Canadian Forest Service Publications
Colonization of leaves and twigs of Rubus parviflorus and Rubus spectabilis by endophytic fungi in a reforestation site in British Columbia (Abstract) 1996. Shamoun, S.F.; Sieber, T.N. Page 95 in Healthy Plants, Healthy Planet APS/MSA Joint Annual Meeting, July 27-31, 1996, Indianapolis, Indiana. American Phytopathological Society, Indianapolis, IN.
Available from: Pacific Forestry Centre
Catalog ID: 4600
CFS Availability: Order paper copy (free)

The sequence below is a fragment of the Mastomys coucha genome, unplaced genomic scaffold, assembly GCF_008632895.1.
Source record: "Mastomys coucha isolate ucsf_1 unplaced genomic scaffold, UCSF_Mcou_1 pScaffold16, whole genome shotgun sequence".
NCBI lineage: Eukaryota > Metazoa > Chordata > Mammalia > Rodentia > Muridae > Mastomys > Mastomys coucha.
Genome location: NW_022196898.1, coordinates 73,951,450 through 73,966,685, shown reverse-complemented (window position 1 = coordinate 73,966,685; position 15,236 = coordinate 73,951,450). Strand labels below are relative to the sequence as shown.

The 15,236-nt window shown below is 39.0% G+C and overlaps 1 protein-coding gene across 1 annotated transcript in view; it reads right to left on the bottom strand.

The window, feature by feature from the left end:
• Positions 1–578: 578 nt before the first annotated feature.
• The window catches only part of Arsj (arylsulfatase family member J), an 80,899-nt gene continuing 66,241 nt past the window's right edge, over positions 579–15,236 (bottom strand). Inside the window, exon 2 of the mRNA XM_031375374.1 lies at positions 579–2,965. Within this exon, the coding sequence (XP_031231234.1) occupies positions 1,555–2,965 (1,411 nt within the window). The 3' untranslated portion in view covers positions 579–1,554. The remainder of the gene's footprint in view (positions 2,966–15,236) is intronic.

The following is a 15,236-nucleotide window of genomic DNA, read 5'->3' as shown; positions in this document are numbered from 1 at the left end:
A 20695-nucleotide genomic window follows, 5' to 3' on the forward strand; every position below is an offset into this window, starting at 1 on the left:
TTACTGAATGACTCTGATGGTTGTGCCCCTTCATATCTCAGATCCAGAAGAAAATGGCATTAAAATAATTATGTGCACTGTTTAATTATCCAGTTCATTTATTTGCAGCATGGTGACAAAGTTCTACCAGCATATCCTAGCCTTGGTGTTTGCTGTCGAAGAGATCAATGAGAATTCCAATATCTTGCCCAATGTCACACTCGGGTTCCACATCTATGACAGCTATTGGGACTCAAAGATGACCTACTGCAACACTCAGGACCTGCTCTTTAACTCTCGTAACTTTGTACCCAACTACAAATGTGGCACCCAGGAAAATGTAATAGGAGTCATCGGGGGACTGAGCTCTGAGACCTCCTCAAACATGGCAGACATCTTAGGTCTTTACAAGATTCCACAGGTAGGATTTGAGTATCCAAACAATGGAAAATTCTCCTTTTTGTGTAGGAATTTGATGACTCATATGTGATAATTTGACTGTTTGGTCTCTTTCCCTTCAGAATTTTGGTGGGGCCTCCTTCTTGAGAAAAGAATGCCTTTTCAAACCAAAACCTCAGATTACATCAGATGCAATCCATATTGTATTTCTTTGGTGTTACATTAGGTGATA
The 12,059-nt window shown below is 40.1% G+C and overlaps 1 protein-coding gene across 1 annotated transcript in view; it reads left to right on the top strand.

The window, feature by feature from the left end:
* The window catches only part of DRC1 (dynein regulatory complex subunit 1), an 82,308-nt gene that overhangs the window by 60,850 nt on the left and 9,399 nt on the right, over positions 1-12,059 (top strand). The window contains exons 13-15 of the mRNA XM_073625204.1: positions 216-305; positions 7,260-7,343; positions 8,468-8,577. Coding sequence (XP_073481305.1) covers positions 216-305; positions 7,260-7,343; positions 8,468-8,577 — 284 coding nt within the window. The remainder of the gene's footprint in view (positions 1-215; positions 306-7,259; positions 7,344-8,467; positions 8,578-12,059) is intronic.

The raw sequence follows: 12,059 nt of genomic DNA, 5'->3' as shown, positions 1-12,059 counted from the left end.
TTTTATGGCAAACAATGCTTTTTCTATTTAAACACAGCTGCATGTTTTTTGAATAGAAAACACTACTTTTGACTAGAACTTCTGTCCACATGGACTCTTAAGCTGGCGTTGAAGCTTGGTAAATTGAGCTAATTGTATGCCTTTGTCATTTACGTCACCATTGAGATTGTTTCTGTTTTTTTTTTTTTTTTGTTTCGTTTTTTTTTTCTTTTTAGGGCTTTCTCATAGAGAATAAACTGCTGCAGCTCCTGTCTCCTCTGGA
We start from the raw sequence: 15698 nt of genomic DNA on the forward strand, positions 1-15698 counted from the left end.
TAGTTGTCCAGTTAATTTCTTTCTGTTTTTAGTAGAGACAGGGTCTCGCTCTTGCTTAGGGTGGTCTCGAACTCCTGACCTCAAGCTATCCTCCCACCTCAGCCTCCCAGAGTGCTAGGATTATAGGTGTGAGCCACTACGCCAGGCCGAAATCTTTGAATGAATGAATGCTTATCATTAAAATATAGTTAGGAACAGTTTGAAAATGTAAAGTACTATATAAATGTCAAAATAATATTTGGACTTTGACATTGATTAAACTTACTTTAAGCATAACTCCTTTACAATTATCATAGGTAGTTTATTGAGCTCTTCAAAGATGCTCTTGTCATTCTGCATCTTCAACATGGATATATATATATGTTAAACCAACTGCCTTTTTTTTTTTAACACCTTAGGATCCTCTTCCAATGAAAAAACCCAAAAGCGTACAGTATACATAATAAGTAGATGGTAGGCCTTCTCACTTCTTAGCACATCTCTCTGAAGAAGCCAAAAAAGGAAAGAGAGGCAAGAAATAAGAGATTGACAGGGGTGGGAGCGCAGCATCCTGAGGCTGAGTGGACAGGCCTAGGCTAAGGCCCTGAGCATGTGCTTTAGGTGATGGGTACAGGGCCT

A study was designed to determine which native facultative biotrophic or necrotrophic fungi might be used to suppress Rubus parviflorus and Rubus spectabilis, competing with conifers in reforestation sites. Healthy leaves and twigs were collected from each of 30 individuals of both Rubus species near Jordan River, Vancouver Island, B.C., Canada. Tissue pieces from leaves, petioles, and twigs were excised, surface sterilized and incubated on 2% malt extract agar. Pure cultures were isolated and identified after incubation. All leaves of both Rubus species were colonized by endophytes; 66% of the twig samples of R. spectabilis and 40% of the twig samples of R. parviflorus were also colonized. Most endophytes were Phomopsis spp. Five of Phomopsis spp. were identified and characterized according to the morphology of the cultures and fructification structures. All Phomopsis species occurred on both Rubus species. However, one of the Phomopsis species distinctly preferred R. parviflorus whereas another one preferentially colonized R. spectabilis. The other Phomopsis species randomly colonized both Rubus spp.
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